Peevish Pen

Ruminations on reading, writing, rural living, retirement, aging—and sometimes cats. And maybe a border collie or other critters.

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Location: Rural Virginia, United States

I'm an elderly retired teacher who writes. Among my books are Ferradiddledumday (Appalachian version of the Rumpelstiltskin story), Stuck (middle grade paranormal novel), Patches on the Same Quilt (novel set in Franklin County, VA), Them That Go (an Appalachian novel), and several Kindle ebooks.

Wednesday, May 17, 2017

Senior Day at Kroger

For nearly two decades, I've been enjoying Senior Citizen Day at Kroger, when those of us over 55 get a 5% discount every Tuesday. However this senior perk ends next week. A lot of us seniors are angry about this.

I'm angry about something else Kroger does—or doesn't do: make the store where I shop handicapped accessible. Those of us with mobility problems have to use the handicapped buggies. To get to a buggy, I've often had to push aside one or two signs that block easy access. Yesterday, after I'd pushed the signs away, and gotten into a buggy, I remembered I had my camera. You can see that the other end of the buggy row is blocked by a box and a sign:


A lot of aisles were blocked, too. I wanted to go down this one to get some organic sweet potato chips, but there was no way—between the pole and the stacks of boxes—that I could do it.


I thought maybe I could get into the other end of the organic section. But when I tried to make the turn, there wasn't quite enough room.


Finally, by taking a long way around, I got to the other end of the organic aisle. Nope, that was also blocked. 


 Later, a sales associate did go down the aisle for me, but there weren't any organic sweet potato chips. Meanwhile, I headed for the produce section. Again, there were places where the handicapped buggy wouldn't fit. I couldn't quite make the turn here, and had to back up and take the long way. . . .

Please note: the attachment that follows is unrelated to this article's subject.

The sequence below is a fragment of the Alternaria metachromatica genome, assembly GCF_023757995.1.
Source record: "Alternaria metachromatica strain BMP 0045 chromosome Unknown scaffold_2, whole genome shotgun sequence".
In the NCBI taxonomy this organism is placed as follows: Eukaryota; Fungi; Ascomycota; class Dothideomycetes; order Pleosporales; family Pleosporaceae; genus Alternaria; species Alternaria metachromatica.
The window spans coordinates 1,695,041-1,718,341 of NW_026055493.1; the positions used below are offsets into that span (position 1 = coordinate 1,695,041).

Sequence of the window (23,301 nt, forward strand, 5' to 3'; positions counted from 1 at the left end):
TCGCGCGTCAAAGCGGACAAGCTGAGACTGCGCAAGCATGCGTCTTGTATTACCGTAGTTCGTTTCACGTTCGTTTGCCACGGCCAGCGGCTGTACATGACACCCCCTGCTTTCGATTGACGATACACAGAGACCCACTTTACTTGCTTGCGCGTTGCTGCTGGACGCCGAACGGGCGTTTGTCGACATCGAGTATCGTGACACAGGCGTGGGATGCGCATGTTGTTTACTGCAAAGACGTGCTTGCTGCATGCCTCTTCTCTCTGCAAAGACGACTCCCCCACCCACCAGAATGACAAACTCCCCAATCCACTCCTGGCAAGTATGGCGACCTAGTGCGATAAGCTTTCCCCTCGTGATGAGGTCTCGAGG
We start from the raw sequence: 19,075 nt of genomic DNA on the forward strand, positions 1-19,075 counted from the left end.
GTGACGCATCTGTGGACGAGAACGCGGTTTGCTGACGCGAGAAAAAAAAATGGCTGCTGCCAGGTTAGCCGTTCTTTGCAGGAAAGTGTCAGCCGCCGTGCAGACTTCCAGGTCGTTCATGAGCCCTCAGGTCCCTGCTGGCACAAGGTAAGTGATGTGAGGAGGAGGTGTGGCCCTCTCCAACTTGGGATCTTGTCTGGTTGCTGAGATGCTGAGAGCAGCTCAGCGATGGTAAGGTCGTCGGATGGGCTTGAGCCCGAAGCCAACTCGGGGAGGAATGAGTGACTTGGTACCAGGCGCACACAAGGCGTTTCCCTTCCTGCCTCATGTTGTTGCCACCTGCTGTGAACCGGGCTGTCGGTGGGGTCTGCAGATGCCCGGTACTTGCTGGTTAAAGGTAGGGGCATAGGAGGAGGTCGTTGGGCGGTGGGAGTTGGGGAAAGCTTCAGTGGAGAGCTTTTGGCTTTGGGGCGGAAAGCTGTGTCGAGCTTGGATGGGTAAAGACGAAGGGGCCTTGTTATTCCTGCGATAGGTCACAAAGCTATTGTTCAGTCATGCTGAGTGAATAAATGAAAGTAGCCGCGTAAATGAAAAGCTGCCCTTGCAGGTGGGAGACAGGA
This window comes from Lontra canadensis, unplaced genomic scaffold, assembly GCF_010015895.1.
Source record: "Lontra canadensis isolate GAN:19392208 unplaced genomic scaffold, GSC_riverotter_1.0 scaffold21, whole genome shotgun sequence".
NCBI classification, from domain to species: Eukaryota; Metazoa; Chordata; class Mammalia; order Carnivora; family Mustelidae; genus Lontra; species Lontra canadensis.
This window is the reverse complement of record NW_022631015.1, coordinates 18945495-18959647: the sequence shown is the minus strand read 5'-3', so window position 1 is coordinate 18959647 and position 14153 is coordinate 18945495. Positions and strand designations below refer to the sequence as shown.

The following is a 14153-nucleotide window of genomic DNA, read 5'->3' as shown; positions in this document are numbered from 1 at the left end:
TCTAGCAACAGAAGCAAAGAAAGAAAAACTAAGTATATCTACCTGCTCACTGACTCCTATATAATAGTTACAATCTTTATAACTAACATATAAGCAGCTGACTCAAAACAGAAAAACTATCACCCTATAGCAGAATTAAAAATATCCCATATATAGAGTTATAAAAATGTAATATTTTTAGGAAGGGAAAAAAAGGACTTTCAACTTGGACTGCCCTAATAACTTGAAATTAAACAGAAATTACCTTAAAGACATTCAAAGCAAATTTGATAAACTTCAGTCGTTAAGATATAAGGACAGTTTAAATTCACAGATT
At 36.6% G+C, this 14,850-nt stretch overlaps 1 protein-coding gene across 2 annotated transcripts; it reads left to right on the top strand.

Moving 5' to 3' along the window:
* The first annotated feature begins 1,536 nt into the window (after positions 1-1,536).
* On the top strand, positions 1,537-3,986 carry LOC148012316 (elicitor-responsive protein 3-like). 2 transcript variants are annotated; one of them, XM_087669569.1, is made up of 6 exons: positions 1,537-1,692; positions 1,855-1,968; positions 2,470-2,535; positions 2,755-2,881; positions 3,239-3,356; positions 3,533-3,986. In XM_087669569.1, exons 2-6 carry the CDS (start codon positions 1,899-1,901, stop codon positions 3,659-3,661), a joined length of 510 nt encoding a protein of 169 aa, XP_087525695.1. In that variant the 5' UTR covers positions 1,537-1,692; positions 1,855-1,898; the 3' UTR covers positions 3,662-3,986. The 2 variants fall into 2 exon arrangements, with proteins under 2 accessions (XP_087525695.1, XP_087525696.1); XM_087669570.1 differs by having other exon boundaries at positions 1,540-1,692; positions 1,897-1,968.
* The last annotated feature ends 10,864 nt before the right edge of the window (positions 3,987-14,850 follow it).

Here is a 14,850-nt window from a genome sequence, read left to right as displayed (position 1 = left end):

. . . only to find the section where I wanted to get mushrooms was blocked.


I went back several minutes later, but the aisle was still blocked. I asked the guy if I could get through, and he pushed the big black cart to the side so I could squeeze through and get the mushrooms. In another part of produce, I had to ask another employee who'd blocked the aisle if he'd hand me a cauliflower, which he did. There was no way I could maneuver the cart close enough to select one myself. 

In the meat department, I couldn't get close enough to the case where the bacon was on special. I couldn't even get through what is normally a very wide aisle. Totally blocked! (Do you see any sales associates here? Neither do I.)


At that point, about a third of my journey through the store,  I stopped taking pictures, I did encounter several more blocked aisles, though. And there were a few things I didn't buy because I couldn't get to them.

I wonder about all these blocked aisles. Would they be a problem if a fire broke out? Are they just blocked on Senior Citizen Day, or are they blocked at other times? Why is it necessary for so many boxes to be brought out at once? Do all the Kroger stores do this, or is it just the one where I shop?

Anyhow, for those of us who are old and gimpy, these obstacles don't make for a pleasant shopping experience.

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2 Comments:

Blogger CountryDew said...

I think I would send a link of this to Kroger. Actually, I am friends with someone high on Kroger's ladder. I think I will send her a link.

10:32 AM  
Blogger Unknown said...

My husband and I met at a grocery store where he had worked from the time he was 14 until he graduated from college. My mother didn't drive, and so I did much of the family's grocery shopping. He gets so irritated when he sees aisles that look like that. He knows what it is to put the customer's needs first. Linda P.

1:52 PM  

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